I just picked up A Month of Saturdays, a collection of Ms. Parker's writings, and she had some interesting things to say about Hammett.
From Dorothy Parker's review of The Glass Key for the New Yorker entitled "Oh Look - A Good Book!"
"It seems to me that there is entirely too little screaming about the work of Dashiell Hammett. My own shrill yaps have been ascending ever since I first found Red Harvest, and from that day the man has been, God help him, my hero; but I talked only yesterday, I forget why, with two of our leading booksy folk, and they had not heard of that volume, nor had they got around to reading its better, The Maltese Falcon... It is true that he has all the mannerisms of Hemingway, with no inch of Hemingway's scope nor flicker of Hemingway's beauty... It is true that he is hardboiled you could roll him on the White House lawn. And it is also true that he is a good, hell-bent, cold-hearted writer, with a clear eye for the ways of hard women and a fine ear for the words of hard men, and his books are exciting and powerful and - if I may filch a word from the booksy ones - pulsing. It is difficult to conclude an outburst like this. All I can say is that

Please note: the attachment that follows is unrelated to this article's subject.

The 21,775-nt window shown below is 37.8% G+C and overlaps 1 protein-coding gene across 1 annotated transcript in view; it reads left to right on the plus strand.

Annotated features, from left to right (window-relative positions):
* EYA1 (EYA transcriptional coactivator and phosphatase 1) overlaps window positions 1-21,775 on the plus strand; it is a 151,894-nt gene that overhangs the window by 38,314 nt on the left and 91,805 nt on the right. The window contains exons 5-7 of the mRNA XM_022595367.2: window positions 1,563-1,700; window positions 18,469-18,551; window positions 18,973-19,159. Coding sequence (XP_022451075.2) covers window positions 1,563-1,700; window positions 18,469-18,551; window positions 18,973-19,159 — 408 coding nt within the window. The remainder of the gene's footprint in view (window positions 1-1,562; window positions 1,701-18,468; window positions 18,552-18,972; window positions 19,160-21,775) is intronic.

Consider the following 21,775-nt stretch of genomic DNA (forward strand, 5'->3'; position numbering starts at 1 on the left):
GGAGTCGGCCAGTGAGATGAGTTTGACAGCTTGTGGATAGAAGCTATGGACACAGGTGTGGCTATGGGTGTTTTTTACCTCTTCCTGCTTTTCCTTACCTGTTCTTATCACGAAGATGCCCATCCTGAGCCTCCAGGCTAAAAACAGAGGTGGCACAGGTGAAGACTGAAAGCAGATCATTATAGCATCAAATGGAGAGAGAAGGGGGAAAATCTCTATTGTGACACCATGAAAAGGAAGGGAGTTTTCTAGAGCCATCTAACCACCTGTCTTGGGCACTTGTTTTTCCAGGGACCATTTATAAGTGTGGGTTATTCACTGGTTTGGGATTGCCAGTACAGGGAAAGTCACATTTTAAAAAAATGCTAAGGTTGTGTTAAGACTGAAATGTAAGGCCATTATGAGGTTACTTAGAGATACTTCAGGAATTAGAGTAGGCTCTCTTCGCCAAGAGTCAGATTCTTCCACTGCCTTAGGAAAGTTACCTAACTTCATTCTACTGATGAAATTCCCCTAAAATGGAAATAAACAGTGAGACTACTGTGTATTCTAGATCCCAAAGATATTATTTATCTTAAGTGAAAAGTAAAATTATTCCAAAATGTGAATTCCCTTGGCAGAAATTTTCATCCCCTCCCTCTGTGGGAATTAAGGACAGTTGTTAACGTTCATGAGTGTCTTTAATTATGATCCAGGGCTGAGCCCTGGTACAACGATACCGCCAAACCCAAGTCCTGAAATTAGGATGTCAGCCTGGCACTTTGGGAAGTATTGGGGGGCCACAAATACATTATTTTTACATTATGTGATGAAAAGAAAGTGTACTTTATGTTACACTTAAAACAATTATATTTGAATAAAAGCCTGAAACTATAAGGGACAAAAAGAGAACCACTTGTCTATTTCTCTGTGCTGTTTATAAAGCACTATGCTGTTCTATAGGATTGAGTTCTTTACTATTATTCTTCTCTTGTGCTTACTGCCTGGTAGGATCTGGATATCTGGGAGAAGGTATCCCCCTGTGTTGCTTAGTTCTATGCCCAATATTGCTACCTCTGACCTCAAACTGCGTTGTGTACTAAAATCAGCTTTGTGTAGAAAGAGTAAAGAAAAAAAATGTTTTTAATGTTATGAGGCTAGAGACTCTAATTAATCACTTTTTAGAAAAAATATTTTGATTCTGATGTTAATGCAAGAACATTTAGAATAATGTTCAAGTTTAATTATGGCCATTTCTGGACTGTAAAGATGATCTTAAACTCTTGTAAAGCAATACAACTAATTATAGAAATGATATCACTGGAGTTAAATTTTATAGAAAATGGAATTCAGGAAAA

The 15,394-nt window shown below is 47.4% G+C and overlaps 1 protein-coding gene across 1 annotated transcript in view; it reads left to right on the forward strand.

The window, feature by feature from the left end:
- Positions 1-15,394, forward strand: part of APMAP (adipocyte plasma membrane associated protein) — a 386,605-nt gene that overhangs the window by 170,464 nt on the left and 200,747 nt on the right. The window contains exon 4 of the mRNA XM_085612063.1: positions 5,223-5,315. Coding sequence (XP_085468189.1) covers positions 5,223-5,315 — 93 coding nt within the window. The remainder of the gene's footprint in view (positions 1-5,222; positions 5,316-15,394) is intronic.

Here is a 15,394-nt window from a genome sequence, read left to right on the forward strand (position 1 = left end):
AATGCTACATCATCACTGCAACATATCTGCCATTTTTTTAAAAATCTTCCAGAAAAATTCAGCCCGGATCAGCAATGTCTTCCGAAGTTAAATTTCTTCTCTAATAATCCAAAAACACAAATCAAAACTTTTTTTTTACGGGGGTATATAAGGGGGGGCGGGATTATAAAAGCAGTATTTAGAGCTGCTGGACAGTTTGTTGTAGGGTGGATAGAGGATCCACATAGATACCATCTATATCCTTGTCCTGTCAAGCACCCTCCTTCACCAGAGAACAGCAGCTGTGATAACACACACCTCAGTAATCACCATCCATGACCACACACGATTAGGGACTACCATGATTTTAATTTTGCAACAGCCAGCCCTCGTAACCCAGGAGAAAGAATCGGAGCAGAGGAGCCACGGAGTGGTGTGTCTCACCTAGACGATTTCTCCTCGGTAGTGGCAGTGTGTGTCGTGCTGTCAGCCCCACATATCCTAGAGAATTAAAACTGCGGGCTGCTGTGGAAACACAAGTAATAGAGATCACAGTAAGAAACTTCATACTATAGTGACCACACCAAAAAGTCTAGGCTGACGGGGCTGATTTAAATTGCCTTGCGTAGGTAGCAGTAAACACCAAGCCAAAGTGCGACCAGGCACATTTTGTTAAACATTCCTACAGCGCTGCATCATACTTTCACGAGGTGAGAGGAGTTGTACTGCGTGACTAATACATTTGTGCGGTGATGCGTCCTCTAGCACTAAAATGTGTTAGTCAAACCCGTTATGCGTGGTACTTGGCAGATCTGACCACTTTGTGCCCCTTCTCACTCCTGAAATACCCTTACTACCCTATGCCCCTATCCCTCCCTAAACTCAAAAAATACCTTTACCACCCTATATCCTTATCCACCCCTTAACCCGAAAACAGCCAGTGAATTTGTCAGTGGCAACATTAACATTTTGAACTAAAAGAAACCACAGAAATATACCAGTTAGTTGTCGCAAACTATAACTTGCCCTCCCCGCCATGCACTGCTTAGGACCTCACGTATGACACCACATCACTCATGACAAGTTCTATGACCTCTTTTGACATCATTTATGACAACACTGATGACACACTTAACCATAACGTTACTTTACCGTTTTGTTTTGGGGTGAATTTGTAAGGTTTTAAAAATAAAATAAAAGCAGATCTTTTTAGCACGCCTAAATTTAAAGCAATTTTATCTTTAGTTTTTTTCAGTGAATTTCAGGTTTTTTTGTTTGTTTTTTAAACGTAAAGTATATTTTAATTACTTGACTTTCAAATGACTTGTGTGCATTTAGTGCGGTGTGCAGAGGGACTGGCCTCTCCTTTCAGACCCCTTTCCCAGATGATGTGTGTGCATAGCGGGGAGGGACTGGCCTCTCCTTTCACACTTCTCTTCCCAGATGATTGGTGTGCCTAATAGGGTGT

anybody who doesn't read him misses much of modern America. And hot that sounds.
Dashiell Hammett is as American as a sawed-off shotgun. He is as immediate as a special extra. Brutal he is, but his brutality, for what he must write, is clean and necessary, and there is in his work none of the smirking and swaggering of a Hect or a Bodenheim. He does his readers an infinite courtesy of allowing them to supply descriptions and analysis themselves. He sets down only what his characters say, and what they do. It is not, I suppose, any too safe a recipe for those who cannot create characters; but Dashiell Hammett can and does and has and, I hope, will..."
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